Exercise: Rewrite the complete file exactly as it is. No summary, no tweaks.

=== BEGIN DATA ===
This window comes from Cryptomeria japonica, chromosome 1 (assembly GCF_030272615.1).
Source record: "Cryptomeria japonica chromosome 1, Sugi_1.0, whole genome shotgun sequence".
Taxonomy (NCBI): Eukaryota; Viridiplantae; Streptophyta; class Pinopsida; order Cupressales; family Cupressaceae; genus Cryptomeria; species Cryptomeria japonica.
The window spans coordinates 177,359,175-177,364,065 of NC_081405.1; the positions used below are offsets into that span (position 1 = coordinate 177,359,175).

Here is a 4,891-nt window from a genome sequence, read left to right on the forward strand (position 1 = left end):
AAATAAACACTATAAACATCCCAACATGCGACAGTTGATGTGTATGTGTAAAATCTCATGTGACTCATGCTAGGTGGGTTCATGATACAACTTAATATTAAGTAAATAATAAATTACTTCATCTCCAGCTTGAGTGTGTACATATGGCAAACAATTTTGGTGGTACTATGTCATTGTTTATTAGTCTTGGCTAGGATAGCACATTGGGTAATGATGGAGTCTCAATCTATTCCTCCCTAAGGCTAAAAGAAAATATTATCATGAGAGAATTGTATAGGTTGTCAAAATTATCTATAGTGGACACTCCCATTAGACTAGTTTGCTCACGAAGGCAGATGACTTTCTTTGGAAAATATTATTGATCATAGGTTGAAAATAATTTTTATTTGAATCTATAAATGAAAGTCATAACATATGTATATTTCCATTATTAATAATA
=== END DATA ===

This window comes from Cryptomeria japonica, chromosome 1 (assembly GCF_030272615.1).
Source record: "Cryptomeria japonica chromosome 1, Sugi_1.0, whole genome shotgun sequence".
Taxonomy (NCBI): Eukaryota; Viridiplantae; Streptophyta; class Pinopsida; order Cupressales; family Cupressaceae; genus Cryptomeria; species Cryptomeria japonica.
The window spans coordinates 177,359,175-177,364,065 of NC_081405.1; the positions used below are offsets into that span (position 1 = coordinate 177,359,175).

Here is a 4,891-nt window from a genome sequence, read left to right on the forward strand (position 1 = left end):
AAATAAACACTATAAACATCCCAACATGCGACAGTTGATGTGTATGTGTAAAATCTCATGTGACTCATGCTAGGTGGGTTCATGATACAACTTAATATTAAGTAAATAATAAATTACTTCATCTCCAGCTTGAGTGTGTACATATGGCAAACAATTTTGGTGGTACTATGTCATTGTTTATTAGTCTTGGCTAGGATAGCACATTGGGTAATGATGGAGTCTCAATCTATTCCTCCCTAAGGCTAAAAGAAAATATTATCATGAGAGAATTGTATAGGTTGTCAAAATTATCTATAGTGGACACTCCCATTAGACTAGTTTGCTCACGAAGGCAGATGACTTTCTTTGGAAAATATTATTGATCATAGGTTGAAAATAATTTTTATTTGAATCTATAAATGAAAGTCATAACATATGTATATTTCCATTATTAATAATA